Effect of maternal exposure to carbon black nanoparticle during early gestation on the splenic phenotype of neonatal mouse

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Author(s)

    • Umezawa Masakazu Takeda Ken
    • Department of Hygienic Chemistry, Faculty of Pharmaceutical Sciences, Tokyo University of Science|The Center for Environmental Health Science for the Next Generation, Research Institute for Science and Technology, Tokyo University of Science
    • Okamoto Saki [他] Umezawa Masakazu
    • Department of Hygienic Chemistry, Faculty of Pharmaceutical Sciences, Tokyo University of Science|The Center for Environmental Health Science for the Next Generation, Research Institute for Science and Technology, Tokyo University of Science
    • Okamoto Saki
    • Department of Hygienic Chemistry, Faculty of Pharmaceutical Sciences, Tokyo University of Science
    • Onoda Atsuto
    • Department of Hygienic Chemistry, Faculty of Pharmaceutical Sciences, Tokyo University of Science
    • Uchiyama Mariko
    • Department of Hygienic Chemistry, Faculty of Pharmaceutical Sciences, Tokyo University of Science
    • Tachibana Ken
    • The Center for Environmental Health Science for the Next Generation, Research Institute for Science and Technology, Tokyo University of Science
    • Watanabe Shiho
    • Division of Immunobiology, Research Institute for Biomedical Sciences, Tokyo University of Science
    • Ogawa Shuhei
    • The Center for Environmental Health Science for the Next Generation, Research Institute for Science and Technology, Tokyo University of Science|Division of Immunobiology, Research Institute for Biomedical Sciences, Tokyo University of Science
    • Abe Ryo
    • Division of Immunobiology, Research Institute for Biomedical Sciences, Tokyo University of Science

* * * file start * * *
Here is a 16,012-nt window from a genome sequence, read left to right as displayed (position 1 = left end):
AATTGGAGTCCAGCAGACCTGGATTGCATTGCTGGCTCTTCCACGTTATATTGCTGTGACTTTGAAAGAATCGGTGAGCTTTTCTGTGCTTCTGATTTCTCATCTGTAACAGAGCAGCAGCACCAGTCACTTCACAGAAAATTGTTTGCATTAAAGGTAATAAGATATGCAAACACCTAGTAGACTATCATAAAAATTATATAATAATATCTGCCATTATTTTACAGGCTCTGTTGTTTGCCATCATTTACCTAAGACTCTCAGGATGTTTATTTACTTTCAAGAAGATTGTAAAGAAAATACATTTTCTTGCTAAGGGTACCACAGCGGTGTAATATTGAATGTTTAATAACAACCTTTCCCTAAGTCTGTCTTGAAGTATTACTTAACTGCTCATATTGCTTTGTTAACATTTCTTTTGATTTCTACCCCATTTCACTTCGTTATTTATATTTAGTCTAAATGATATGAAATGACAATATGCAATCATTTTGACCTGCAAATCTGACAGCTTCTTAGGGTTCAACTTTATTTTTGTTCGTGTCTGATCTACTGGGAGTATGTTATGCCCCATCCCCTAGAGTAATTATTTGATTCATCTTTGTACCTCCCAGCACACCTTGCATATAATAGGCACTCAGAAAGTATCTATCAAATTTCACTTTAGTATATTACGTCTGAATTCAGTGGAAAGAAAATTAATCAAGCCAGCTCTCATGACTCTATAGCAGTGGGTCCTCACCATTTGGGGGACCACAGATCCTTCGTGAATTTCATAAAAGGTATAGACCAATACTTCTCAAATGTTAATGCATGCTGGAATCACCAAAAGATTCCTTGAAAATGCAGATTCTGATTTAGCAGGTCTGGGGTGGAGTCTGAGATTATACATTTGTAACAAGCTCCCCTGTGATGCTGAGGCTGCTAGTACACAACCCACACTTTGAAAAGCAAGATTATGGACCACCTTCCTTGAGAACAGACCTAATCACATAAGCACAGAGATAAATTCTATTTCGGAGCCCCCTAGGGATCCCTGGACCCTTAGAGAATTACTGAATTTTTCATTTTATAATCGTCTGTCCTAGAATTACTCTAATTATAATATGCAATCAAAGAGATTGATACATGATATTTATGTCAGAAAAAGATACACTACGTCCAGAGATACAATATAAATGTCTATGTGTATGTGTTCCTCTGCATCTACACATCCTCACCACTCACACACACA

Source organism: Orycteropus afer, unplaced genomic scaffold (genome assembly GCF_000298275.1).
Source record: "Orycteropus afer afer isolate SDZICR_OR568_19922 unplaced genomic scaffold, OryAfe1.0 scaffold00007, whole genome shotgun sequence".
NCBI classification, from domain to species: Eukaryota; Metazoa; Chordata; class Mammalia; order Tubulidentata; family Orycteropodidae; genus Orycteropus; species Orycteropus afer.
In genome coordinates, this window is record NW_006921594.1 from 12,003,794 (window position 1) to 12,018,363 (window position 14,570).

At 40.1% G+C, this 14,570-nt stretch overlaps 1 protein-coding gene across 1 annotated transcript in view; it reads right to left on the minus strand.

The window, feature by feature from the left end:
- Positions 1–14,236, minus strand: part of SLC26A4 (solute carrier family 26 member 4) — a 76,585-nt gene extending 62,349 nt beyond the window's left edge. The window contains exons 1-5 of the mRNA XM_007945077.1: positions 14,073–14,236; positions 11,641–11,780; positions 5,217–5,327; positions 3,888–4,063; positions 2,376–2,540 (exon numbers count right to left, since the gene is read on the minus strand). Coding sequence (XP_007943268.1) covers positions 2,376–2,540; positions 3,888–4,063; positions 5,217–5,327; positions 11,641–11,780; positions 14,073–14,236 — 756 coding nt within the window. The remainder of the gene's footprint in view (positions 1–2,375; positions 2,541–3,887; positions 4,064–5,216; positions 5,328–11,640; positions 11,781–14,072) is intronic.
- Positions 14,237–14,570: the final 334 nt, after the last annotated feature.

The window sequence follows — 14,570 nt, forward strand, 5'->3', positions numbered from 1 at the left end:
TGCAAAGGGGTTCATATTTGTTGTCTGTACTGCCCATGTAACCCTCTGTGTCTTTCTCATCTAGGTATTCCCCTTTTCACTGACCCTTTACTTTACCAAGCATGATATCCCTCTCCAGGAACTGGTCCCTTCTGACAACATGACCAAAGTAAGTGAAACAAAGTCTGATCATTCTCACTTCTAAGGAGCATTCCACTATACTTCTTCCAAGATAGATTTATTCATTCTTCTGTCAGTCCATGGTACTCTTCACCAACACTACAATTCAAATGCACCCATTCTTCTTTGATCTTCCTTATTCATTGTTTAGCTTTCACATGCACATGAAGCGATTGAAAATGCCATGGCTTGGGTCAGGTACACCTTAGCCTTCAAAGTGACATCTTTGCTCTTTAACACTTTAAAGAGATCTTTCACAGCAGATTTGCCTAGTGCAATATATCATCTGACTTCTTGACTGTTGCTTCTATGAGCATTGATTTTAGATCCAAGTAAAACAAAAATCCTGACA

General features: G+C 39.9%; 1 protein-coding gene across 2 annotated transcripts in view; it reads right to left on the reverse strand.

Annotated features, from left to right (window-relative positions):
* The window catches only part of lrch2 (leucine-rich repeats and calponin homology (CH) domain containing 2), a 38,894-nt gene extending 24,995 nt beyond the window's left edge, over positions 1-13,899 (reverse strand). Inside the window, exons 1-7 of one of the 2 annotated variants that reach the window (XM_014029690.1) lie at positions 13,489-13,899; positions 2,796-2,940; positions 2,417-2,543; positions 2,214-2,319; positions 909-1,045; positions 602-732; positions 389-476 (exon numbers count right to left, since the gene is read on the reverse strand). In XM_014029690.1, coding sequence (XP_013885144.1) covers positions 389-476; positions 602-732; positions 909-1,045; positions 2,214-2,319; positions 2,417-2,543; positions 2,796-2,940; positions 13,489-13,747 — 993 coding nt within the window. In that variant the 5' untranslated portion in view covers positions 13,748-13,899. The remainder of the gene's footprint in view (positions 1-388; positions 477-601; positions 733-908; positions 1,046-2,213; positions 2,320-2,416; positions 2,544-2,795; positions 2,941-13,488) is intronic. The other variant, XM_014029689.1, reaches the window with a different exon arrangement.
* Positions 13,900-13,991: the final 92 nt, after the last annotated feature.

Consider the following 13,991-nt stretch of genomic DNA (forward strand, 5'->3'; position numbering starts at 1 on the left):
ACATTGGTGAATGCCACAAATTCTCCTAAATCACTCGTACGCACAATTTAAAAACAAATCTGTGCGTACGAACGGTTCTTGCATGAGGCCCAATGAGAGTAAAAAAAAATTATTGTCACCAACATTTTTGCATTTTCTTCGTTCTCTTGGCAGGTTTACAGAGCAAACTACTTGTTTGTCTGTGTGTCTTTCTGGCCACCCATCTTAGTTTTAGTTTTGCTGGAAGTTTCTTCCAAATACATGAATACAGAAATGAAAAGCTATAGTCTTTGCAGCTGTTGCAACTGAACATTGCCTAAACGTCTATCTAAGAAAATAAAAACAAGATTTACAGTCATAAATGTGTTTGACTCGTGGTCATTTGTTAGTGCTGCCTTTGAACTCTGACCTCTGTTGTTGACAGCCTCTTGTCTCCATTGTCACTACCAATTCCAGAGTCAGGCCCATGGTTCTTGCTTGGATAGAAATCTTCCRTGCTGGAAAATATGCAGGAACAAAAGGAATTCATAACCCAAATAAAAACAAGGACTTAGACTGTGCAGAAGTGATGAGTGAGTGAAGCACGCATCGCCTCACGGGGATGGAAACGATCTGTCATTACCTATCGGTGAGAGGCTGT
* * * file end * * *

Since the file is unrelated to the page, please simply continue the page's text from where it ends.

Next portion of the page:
Abstract

Maternal exposure to environmental factors is implicated as a major factor in the development of the immune system in newborns. Newborns are more susceptible to microbial infection because their immune system is immature. Development of lymphocytes reflects an innate program of lymphocyte proliferation. The aim of this study was to investigate the effects of maternal exposure to carbon black nanoparticle (CB-NP) during early gestation on the development of lymphoid tissues in infantile mice. Pregnant ICR mice were treated with a suspension of CB-NP (95 μg kg<sup>-1</sup> time<sup>-1</sup>) by intranasal instillation on gestational day 5 and 9. Spleen tissues were collected from offspring mice at 1, 3, 5, and 14 days postpartum. Splenocyte phenotypes were examined by investigating the pattern of surface molecules using flow cytometry. Gene expression in the spleen was examined by quantitative RT-PCR. CD3<sup>+</sup> (T), CD4<sup>+</sup> and CD8<sup>+</sup> cells were decreased in the spleen of 1-5-day-old offspring in the treated group. Expression level of <i>Il15</i> was significantly increased in the spleen of newborn male offspring, and <i>Ccr7</i> and <i>Ccl19</i> were increased in the spleen of female offspring in the CB-NP group. Splenic mRNA change profiles by CBNP were similar between male and female offspring. This article concluded that exposure of pregnant mothers to CB-NP partially suppressed the development of the immune system of offspring mice. The decrease in splenic T cells in the treated group recovered at 14 days after birth. This is the first report of developmental effect of nanoparticle on the lymphatic phenotype.

Journal

  • The Journal of Toxicological Sciences

    The Journal of Toxicological Sciences 39(4), 571-578, 2014

    The Japanese Society of Toxicology

Codes

  • NII Article ID (NAID)
    130004904005
  • NII NACSIS-CAT ID (NCID)
    AN00002808
  • Text Lang
    ENG
  • ISSN
    0388-1350
  • NDL Article ID
    025758532
  • NDL Call No.
    Z19-1022
  • Data Source
    NDL  J-STAGE 
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